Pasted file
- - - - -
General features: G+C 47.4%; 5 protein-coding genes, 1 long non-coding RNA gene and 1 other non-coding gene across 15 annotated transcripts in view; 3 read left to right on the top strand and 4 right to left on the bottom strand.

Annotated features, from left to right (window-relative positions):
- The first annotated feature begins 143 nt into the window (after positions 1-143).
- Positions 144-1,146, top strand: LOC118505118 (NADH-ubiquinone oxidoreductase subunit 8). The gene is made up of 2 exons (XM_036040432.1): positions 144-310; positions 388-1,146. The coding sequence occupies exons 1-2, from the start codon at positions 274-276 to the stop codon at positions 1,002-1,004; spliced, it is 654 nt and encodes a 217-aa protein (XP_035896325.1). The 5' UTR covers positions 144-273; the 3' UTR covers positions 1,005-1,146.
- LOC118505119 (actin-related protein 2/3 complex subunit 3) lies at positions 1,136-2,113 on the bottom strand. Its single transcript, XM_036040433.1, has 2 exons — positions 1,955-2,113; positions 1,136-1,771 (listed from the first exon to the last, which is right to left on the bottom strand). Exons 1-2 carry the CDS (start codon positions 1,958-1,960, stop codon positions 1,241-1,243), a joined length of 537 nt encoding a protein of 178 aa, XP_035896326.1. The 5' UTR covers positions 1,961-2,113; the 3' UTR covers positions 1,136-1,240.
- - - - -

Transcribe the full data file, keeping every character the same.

General features: G+C 47.4%; 5 protein-coding genes, 1 long non-coding RNA gene and 1 other non-coding gene across 15 annotated transcripts in view; 3 read left to right on the top strand and 4 right to left on the bottom strand.

Annotated features, from left to right (window-relative positions):
- The first annotated feature begins 143 nt into the window (after positions 1-143).
- Positions 144-1,146, top strand: LOC118505118 (NADH-ubiquinone oxidoreductase subunit 8). The gene is made up of 2 exons (XM_036040432.1): positions 144-310; positions 388-1,146. The coding sequence occupies exons 1-2, from the start codon at positions 274-276 to the stop codon at positions 1,002-1,004; spliced, it is 654 nt and encodes a 217-aa protein (XP_035896325.1). The 5' UTR covers positions 144-273; the 3' UTR covers positions 1,005-1,146.
- LOC118505119 (actin-related protein 2/3 complex subunit 3) lies at positions 1,136-2,113 on the bottom strand. Its single transcript, XM_036040433.1, has 2 exons — positions 1,955-2,113; positions 1,136-1,771 (listed from the first exon to the last, which is right to left on the bottom strand). Exons 1-2 carry the CDS (start codon positions 1,958-1,960, stop codon positions 1,241-1,243), a joined length of 537 nt encoding a protein of 178 aa, XP_035896326.1. The 5' UTR covers positions 1,961-2,113; the 3' UTR covers positions 1,136-1,240.